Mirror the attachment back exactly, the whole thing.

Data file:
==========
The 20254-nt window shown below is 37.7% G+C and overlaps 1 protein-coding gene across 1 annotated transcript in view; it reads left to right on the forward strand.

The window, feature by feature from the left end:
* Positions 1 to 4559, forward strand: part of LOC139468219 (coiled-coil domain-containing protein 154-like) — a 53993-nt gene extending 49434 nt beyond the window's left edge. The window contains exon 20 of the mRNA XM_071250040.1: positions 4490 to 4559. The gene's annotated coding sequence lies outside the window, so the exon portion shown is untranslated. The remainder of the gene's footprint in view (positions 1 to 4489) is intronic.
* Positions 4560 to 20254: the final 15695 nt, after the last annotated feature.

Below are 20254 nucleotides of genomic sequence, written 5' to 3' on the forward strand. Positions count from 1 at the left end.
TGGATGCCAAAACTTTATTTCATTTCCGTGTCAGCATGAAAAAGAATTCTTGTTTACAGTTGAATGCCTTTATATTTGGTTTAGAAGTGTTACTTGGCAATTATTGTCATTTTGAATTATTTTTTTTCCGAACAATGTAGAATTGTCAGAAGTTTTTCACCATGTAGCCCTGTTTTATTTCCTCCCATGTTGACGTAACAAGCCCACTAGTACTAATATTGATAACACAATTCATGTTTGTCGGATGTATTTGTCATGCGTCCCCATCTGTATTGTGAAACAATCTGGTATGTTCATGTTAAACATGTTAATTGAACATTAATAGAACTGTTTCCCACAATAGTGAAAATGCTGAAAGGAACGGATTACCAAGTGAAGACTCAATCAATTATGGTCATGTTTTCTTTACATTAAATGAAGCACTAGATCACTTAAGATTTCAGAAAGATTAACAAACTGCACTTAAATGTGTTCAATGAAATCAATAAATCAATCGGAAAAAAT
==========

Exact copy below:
The 20254-nt window shown below is 37.7% G+C and overlaps 1 protein-coding gene across 1 annotated transcript in view; it reads left to right on the forward strand.

The window, feature by feature from the left end:
* Positions 1 to 4559, forward strand: part of LOC139468219 (coiled-coil domain-containing protein 154-like) — a 53993-nt gene extending 49434 nt beyond the window's left edge. The window contains exon 20 of the mRNA XM_071250040.1: positions 4490 to 4559. The gene's annotated coding sequence lies outside the window, so the exon portion shown is untranslated. The remainder of the gene's footprint in view (positions 1 to 4489) is intronic.
* Positions 4560 to 20254: the final 15695 nt, after the last annotated feature.

Below are 20254 nucleotides of genomic sequence, written 5' to 3' on the forward strand. Positions count from 1 at the left end.
TGGATGCCAAAACTTTATTTCATTTCCGTGTCAGCATGAAAAAGAATTCTTGTTTACAGTTGAATGCCTTTATATTTGGTTTAGAAGTGTTACTTGGCAATTATTGTCATTTTGAATTATTTTTTTTCCGAACAATGTAGAATTGTCAGAAGTTTTTCACCATGTAGCCCTGTTTTATTTCCTCCCATGTTGACGTAACAAGCCCACTAGTACTAATATTGATAACACAATTCATGTTTGTCGGATGTATTTGTCATGCGTCCCCATCTGTATTGTGAAACAATCTGGTATGTTCATGTTAAACATGTTAATTGAACATTAATAGAACTGTTTCCCACAATAGTGAAAATGCTGAAAGGAACGGATTACCAAGTGAAGACTCAATCAATTATGGTCATGTTTTCTTTACATTAAATGAAGCACTAGATCACTTAAGATTTCAGAAAGATTAACAAACTGCACTTAAATGTGTTCAATGAAATCAATAAATCAATCGGAAAAAAT